Future Industrial Technology Development Project by MKE
SEOUL, KOREA – Anyone who saw Tom Cruise’s “Minority Report” would remember that incredible clear-as-glass screen he used to manipulate images and data. This futuristic display seemed like a distant dream 10 years ago when the movie was released, but in the near future, this dream is about to come true. The development of transparent and flexible displays was selected as one of the Future Industrial Technology Development Projects led by the Korean Ministry of Knowledge Economy (MKE)’s Office of Strategic R&D Planning(OSP).
The main role of OSP is to develop strategies and guidelines of next year’s budget for the around USD 4.2 billion of MKE’s R&D budget, having a consultation with each department. This time, the Office initiated the Future Industrial Technology Development Projects, selecting and supervising projects which will create future growth engines of Korea. Being comprised of former CEOs or CTOs well-versed in market trends, they are expected to have more sense of responsibility in investing in business.
The projects are categorized as fast track or slow track where fast track, referred to as “Creation of Early Outcome” is a short-term project lasting for three years involving conception new of botanical drugs and key system semiconductors for IT convergence. On the other hand, slow track called “Creation of New Market” lasts for five to seven years concentrating on long-term projects such as transparent and flexible display creation, one of the three projects initiated this year, six in total.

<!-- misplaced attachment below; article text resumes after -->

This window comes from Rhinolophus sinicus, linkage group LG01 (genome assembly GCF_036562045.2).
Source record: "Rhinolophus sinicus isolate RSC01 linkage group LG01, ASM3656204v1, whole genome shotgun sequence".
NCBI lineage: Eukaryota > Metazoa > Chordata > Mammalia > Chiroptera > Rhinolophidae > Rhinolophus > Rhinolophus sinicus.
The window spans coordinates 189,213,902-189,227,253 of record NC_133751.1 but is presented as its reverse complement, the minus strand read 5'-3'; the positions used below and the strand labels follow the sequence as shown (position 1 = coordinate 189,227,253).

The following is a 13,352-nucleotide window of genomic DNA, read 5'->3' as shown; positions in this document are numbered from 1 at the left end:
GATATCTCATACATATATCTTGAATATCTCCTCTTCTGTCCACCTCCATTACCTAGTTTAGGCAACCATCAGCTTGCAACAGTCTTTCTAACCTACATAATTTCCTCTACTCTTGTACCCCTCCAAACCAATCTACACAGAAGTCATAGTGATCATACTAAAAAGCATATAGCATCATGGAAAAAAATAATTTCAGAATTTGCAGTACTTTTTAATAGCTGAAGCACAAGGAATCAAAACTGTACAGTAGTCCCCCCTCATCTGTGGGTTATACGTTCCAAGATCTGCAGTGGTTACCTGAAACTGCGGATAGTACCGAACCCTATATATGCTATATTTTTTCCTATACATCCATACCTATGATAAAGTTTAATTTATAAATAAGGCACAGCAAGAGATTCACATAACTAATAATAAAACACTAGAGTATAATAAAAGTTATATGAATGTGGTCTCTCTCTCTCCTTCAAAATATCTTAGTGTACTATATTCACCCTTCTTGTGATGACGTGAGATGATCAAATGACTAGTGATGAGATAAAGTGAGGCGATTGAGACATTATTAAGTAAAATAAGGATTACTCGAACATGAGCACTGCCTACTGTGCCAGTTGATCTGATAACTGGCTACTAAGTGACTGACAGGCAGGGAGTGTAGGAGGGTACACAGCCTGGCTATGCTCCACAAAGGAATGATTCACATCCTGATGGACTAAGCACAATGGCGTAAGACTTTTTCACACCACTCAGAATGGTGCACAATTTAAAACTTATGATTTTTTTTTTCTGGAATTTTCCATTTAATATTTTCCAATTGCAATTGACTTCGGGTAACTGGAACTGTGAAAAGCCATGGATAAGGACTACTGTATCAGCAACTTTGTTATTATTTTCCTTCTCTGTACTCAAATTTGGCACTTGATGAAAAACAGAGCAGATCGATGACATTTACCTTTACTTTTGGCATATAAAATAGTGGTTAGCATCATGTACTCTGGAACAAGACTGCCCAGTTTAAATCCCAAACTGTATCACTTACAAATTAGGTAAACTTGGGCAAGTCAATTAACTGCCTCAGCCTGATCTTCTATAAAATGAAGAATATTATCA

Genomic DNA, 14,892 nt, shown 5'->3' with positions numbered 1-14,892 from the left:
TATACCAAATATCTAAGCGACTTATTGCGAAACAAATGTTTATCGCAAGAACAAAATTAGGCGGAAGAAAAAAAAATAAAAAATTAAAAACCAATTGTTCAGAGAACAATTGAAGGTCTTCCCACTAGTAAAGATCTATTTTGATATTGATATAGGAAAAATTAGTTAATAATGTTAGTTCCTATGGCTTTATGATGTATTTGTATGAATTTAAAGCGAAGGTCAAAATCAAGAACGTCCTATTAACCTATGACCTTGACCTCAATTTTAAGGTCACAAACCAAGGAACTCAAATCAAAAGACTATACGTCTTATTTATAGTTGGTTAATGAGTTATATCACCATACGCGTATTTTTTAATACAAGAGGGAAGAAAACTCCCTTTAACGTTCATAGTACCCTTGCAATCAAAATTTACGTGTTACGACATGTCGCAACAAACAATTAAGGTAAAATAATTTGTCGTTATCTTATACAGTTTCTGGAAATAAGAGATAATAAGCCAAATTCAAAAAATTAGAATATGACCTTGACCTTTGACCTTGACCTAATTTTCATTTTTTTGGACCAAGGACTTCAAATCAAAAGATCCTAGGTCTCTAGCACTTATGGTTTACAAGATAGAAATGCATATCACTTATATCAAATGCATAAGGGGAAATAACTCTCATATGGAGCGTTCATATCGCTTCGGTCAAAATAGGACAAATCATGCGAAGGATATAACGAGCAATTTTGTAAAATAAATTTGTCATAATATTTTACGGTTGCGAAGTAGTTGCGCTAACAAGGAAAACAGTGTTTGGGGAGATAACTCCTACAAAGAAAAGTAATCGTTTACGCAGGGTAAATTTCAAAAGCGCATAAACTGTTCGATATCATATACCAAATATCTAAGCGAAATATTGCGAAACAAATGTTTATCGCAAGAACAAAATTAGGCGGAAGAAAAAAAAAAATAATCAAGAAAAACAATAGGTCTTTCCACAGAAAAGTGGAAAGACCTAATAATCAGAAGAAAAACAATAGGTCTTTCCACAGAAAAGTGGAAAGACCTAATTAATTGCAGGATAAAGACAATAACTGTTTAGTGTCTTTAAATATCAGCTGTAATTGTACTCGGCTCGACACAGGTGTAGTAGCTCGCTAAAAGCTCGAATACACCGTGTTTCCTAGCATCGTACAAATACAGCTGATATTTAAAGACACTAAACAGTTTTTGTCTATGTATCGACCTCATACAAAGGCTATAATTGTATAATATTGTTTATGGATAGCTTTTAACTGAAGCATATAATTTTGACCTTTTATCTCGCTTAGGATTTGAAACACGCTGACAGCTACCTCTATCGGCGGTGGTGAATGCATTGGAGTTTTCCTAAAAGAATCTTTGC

Transparent, Flexible, Ultra-high definition,60-inch Display
“We are expecting the AMOLED display project to satisfy four conditions: transparency, flexibility, ultra-high definition, and 60-inch size. There have been continuous attempts to develop transparent display using conventional LCD. This display is said to be ready for mass production with around 20% transparency and for various purposes including commercial refrigerator. However, this AMOLED display project will shoot for 40% transparency, a figure which a person can comfortably see objects out of the window and which cannot be realized with LCD technology,” said Dr. Shin Cho, Managing Director from the Office of Strategic R&D Planning, the Korean Ministry of Knowledge Economy.
He continued, “In terms of flexibility, the display should be bendable up to a 10-centimeter radius, although it cannot be rolled up like paper yet. Currently, no display satisfying both transparency and flexibility is commercially available in the market. Another challenge to face is the development of a relatively large display which can also be used in public windows, but once this 60-inch display is mass-produced, smaller-sized products would be easier to develop. Lastly, we expect ultra-high definition exhibiting clear images and high resolution, more vivid than conventional HD. This project is bound for mass production of the product as soon as the project ends.”